You can check your application status online through the USPTO. However, you should receive a response within six months of filing your application. 

4 Types of Trademarks

Here are the 4 different types of trademarks you can choose from.

Trademarks

When a business deals with goods, it will use a trademark. 

Service marks

When a business deals with services, it will use a service mark. 

Collective marks

A collective mark is a trademark used by members of a “collective” — for example, an association or union.

Certification marks 

Certification marks are used to show consumers that a good or service has met certain standards. 

Trademarking a Business Name FAQs

Next, we’ll look at some of the most commonly asked questions associated with trademarking a business name. 

Q. How much does it cost to trademark a business name?

“How much does it cost to trademark a name?” is one of the most commonly asked questions on the topic of trademarking. 

To trademark a business name, the basic cost can vary. Typically, you can expect to pay anywhere from $200 to $600, which is the cost associated with filing your trademark application. 

Q. How do I trademark a business name for free?

You can’t officially register a trademark for a business for free. 

However, businesses may qualify for common law trademark. 

Common law trademark is established only through a geographical area and applies to aspects of a business that are regularly used, including names and logos. 

They require no registration but are notably difficult to enforce. 

Q. Trademark vs copyright: what’s the difference?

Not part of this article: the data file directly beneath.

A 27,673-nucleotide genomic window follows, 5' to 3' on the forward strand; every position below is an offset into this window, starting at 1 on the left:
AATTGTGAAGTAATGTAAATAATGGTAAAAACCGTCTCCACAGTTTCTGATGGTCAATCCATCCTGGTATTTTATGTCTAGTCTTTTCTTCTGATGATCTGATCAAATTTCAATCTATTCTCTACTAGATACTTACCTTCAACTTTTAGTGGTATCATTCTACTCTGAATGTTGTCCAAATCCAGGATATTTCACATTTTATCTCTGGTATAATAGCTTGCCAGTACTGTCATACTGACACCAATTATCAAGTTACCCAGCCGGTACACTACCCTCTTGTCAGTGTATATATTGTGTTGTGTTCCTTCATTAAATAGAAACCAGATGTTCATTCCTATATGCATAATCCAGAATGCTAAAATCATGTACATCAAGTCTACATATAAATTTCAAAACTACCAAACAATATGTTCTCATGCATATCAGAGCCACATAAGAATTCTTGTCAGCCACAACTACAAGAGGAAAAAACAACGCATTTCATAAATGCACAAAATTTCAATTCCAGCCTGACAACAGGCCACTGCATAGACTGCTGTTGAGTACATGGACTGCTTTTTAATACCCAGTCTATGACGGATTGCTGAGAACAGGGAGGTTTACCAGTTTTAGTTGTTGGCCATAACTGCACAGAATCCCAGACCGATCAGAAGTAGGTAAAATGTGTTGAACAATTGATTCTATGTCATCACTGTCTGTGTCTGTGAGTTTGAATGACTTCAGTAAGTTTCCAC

Trademark and copyright laws are both geared towards protecting intellectual rights. 

However, copyright is more applicable to literary and artistic original creations. A trademark is for helping protect elements of a brand. 

Q. What can’t be trademarked?

There are rules and regulations to what can and cannot be trademarked. 

Generic words or phrases cannot be trademarked for that particular industry. 

You also will not be able to register a trademark that already exists for that same industry. 

Q. How do I do a trademark business name search?

The USPTO’s online search tool will allow you to search their database for trademarks that are already in use. 

When you are searching, you will want to develop a search strategy to help you broaden your search. 

Consider business names that have different spellings or may sound similar to your intended mark. 

Q. Is a logo required to trademark your business name?

A logo is not required to trademark your business name. 

However, there is room in the application for you to present design elements. 

Trademark a Business: The Bottom Line

While trademarking a business can sound like a complicated process, it is actually pretty straightforward.

Following these simple steps can help you as an entrepreneur complete the process with ease. 

While it can be an easy task to forget when starting a business, it’s critical to protect your business’s intellectual property, acting as a powerful tool in preventing theft and misuse.